Glass hexagonal bottle
Early Imperial, Julio-Claudian
ca. A.D. 25–50
Glass; blown in a three-part mold
H.: 3 in. (7.6 cm)
Rogers Fund, 1906
Rim folded out, round, and in, then pressed into flaring mouth; misshapen cylindrical neck; downward sloping shoulder; hexagonal body with vertical sides, then cup-shaped below; low base with rounded edge and slightly indented bottom. Mold seams run from base of neck, down sides, and meet at center of bottom.
Decoration in relief in three registers: on shoulder, six downturned rays or pointed petals; on body, six rectangular panels, each decorated at top with a triangular pediment flanked by prominent but indistinct round objects, framed at sides with posts or slender columns, and bordered below by an egg-and-dart band; in each panel, a different bird perched on or flying over a nest or rock; above the base, twenty-seven upturned tongues (nine in each segment of mold).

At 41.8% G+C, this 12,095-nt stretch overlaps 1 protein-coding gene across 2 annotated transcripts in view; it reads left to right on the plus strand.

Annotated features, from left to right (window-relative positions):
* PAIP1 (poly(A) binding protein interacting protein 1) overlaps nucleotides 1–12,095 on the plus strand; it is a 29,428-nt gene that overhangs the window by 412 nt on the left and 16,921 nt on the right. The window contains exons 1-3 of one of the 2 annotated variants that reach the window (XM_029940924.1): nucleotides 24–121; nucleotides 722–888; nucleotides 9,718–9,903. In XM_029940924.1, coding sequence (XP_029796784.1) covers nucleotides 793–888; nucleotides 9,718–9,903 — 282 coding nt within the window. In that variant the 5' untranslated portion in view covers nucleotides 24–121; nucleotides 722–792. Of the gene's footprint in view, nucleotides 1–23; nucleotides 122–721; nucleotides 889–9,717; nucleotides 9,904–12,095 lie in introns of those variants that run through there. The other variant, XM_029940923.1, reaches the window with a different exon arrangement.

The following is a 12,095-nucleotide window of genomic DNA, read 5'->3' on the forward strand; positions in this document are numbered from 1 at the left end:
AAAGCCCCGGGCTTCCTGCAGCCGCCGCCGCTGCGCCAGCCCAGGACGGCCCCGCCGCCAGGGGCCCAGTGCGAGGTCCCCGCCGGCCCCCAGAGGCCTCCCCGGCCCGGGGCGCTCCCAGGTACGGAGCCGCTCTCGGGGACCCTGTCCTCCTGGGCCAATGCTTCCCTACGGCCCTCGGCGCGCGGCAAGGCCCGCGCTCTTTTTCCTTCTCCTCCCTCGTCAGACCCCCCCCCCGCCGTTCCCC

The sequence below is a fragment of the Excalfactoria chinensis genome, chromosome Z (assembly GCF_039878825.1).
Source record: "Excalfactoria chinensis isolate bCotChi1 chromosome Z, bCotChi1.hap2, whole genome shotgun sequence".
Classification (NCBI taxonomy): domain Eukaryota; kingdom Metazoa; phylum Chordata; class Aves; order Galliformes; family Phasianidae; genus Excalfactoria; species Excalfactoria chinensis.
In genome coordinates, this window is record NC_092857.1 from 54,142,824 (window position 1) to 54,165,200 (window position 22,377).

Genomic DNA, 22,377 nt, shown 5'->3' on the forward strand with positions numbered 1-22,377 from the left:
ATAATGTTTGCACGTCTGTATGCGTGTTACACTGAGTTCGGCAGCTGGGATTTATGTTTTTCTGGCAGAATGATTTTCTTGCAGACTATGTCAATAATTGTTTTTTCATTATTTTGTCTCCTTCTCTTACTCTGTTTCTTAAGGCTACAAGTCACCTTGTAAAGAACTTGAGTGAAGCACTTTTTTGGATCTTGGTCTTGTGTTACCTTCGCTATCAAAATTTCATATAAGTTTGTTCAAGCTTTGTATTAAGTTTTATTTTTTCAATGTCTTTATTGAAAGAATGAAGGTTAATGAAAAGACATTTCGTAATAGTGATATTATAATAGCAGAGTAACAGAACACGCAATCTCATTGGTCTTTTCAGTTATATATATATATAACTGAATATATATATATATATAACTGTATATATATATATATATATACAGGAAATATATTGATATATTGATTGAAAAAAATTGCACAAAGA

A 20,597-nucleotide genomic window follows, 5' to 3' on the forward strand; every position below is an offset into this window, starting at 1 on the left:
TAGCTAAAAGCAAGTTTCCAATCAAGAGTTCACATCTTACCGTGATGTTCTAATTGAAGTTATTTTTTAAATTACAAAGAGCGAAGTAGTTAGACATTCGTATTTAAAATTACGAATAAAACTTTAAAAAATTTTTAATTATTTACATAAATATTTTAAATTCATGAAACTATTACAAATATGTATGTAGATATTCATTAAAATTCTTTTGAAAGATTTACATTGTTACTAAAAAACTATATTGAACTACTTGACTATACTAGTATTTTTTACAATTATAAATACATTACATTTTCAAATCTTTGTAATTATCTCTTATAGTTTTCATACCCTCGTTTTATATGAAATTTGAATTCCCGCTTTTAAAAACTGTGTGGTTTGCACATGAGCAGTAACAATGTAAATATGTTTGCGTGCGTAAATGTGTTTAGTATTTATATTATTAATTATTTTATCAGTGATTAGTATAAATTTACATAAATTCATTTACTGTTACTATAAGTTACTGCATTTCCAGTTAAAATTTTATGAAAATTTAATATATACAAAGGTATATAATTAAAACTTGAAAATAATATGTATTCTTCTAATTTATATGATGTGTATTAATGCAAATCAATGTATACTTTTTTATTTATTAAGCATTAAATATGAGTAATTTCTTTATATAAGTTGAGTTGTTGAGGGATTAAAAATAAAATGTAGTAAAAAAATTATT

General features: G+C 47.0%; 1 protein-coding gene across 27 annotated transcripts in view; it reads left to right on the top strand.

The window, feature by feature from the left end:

Intact; pitting, dulling, and thick creamy weathering.
This bottle belongs to a type known as the Bird Series because the figures depicted in the pedimented panels appear to be birds perched on or flying over a nest or rock. It is a relatively rare type, although several of the surviving examples are made (as here) in opaque white glass.
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